This exciting new holiday focuses on the rich wildlife of the eastern Himalaya and, in particular, a quest to track down and observe the elusive Red Panda — an iconic mammal, sought after by many but seen by very few. In an attempt to achieve our goal, we focus on the last remaining areas of temperate oakrhododendron forest in the far east of Nepal. Here, in the Himalayan foothills, not far from the Indian hill-station of Darjeeling and the shadows of Kanchenjunga (the world’s third highest mountain), Red Pandas are not uncommon. Until recently, however, they were rarely seen. Now, thanks to the work of the Nepalese scientists who have been tracking and researching the species in this area with the help of local forest guards, we at last have a chance of observing the Red Panda in the wild.
In fact, these forests are well known to Naturetrek staff, tour leaders and some clients, as we have explored them regularly over the past 30 years or so, looking for their rare birds — in particular those east Himalayan specialities not found elsewhere in Nepal. Such avian gems as Bay Woodpecker, Large Niltava, Yellow-cheeked Tit, Hill Prinia, Yellowbellied Warbler, Slender-billed Scimitar Babbler, Rufous-throated Wren Babbler, Rufous-capped Babbler, Cutia, Blackheaded Shrike Babbler, Rusty-fronted and Hoary-throated Barwing, Golden-breasted Fulvetta, Fire-tailed Myzornis, Brown and Black-throated Parrotbill, Maroon-backed Accentor and eight species of laughingthrush have been among our target species in the past, and we will look for such special species again on this tour.
To reach the area chosen for our Red Panda quest, we must fly first to Kathmandu, and onward to Bhadrapur in the fertile lowlands of east Nepal. From here we will take a long but scenic drive, on a metalled road, up into the pleasant green hills around Ilam. This small town, set amongst terraced hills and tea gardens, is the centre for tea production in the country — Nepal’s Darjeeling. From here we complete our journey into the hills using the dirt road to Dobate, a tiny Sherpa village where we will set up a tented base-camp for a 3-night stay. En route we will pass heavily cultivated terraced fields which rise steeply, like steps, for thousands of feet above the shady river valleys, watered by tumbling streams whose deep hillside ravines harbour remnant subtropical vegetation and towering bamboos, the home of scimitar babblers, sibias, piculets, minlas and other exotic birds.
It is in the higher temperate forests between Dobate and Hange Tham, however, that we will search for Red Pandas. This is a marvellous region of dense, damp forest, where oaks, rhododendrons and magnolias, decorated with mosses, lichens and epiphytic orchids, support an outstanding range of Himalayan birds and mammals. Here, we will use the local forest trails to access known roosts and feeding areas in the company of the local forest guards who have been monitoring the species in association with the Red Panda Network (RPN). We will spend two days on foot, from our tented base camp at Dobate, before trekking on for a day to Hange Tham. There we will set up a second base camp for two nights to allow us to explore the similarly excellent forest above this second Sherpa village.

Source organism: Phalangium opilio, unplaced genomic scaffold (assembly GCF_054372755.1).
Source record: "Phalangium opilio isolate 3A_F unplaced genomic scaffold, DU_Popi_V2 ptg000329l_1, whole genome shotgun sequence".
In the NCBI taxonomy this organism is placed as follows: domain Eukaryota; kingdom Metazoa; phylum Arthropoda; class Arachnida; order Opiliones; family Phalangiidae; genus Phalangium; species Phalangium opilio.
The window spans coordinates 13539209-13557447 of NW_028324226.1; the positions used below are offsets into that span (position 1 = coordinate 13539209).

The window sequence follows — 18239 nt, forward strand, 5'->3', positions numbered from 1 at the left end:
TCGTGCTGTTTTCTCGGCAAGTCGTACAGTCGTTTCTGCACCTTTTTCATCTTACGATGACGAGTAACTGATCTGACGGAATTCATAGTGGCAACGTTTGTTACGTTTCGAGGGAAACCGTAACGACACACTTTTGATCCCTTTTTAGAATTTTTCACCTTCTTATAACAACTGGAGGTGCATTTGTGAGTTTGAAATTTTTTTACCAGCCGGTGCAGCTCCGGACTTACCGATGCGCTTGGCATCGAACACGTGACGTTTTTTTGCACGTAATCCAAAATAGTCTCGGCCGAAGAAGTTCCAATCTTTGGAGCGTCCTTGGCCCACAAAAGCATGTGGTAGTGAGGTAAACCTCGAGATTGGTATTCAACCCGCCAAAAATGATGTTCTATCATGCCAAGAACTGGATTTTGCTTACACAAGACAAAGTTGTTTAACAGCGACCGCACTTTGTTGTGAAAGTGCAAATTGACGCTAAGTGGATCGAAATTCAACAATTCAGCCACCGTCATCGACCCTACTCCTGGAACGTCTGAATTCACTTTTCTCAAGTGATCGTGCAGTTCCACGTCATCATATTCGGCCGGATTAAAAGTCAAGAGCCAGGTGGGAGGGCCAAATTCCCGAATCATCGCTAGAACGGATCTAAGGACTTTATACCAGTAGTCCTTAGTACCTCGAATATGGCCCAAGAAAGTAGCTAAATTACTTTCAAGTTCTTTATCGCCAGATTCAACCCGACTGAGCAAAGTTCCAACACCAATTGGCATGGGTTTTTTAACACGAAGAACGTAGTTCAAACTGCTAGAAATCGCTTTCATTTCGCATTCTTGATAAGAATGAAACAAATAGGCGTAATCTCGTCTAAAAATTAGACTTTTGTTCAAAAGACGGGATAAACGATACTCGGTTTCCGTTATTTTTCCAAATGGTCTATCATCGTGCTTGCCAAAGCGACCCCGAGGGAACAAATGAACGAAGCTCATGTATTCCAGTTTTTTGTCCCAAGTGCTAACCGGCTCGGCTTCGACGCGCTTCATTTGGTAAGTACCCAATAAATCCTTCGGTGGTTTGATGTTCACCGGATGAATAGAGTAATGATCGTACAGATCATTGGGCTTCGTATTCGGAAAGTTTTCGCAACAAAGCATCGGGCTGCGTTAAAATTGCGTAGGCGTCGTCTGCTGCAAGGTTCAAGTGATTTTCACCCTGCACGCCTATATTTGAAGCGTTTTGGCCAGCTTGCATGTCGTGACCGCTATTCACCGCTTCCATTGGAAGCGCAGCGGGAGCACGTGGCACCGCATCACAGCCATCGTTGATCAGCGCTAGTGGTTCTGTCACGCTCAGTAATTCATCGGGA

The Red Panda (also known as the Fire Fox or Lesser Panda), like its relative the Giant Panda, also eats bamboo, although not exclusively. It is a solitary animal and, although found in China, India, Burma (Myanmar) and Bhutan, as well as Nepal, relatively little is known about its behaviour and distribution owing to its preference for remote mountain forests lying between 2,200 and 4,800 metres (7,200 and 15,700 feet) in altitude. In particular, the species favours mixed deciduous and conifer forest with abundant old trees and a dense understorey of bamboo. That habitat is found here, and it is favoured also by such other mammals as Leopard, Leopard Cat, Serow, Large Indian Civet, Yellow-throated Marten and Himalayan Orange-bellied Squirrel, a sighting of any one of which must be considered a bonus.
We conclude our visit to the area with a final night in Ilam, before driving to Bhadrapur for a flight to Kathmandu then London. However, for those wishing to extend their holiday, we offer an extension to Koshi Tappu Wildlife Reserve, one of Asia’s finest wetlands. Here, a remnant population of wild Water Buffalo may be seen, as well as such other mammals as Ganges River Dolphin, Jungle Cat, Golden Jackal, and even the endangered Fishing Cat, amongst others. Our base, the delightful and tranquil Koshi Camp, is also a birder’s paradise. Up to 160 bird species may be seen in a single day; amongst them such local specialities as Rednecked Falcon, Striated Grassbird and the endangered Swamp Francolin and Bengal Florican. Indian Courser, Small Pratincole, Pallas’s Gull, Black-bellied Tern, Siberian Rubythroat and Smoky Warbler will be amongst other target species, whilst the Black, Cinnamon and Yellow Bitterns resident at Koshi Camp are always a crowd pleaser! A full day on Phulchowki Mountain (a top site for birds, flowers and mountain views), from Kathmandu, is also included in this extension.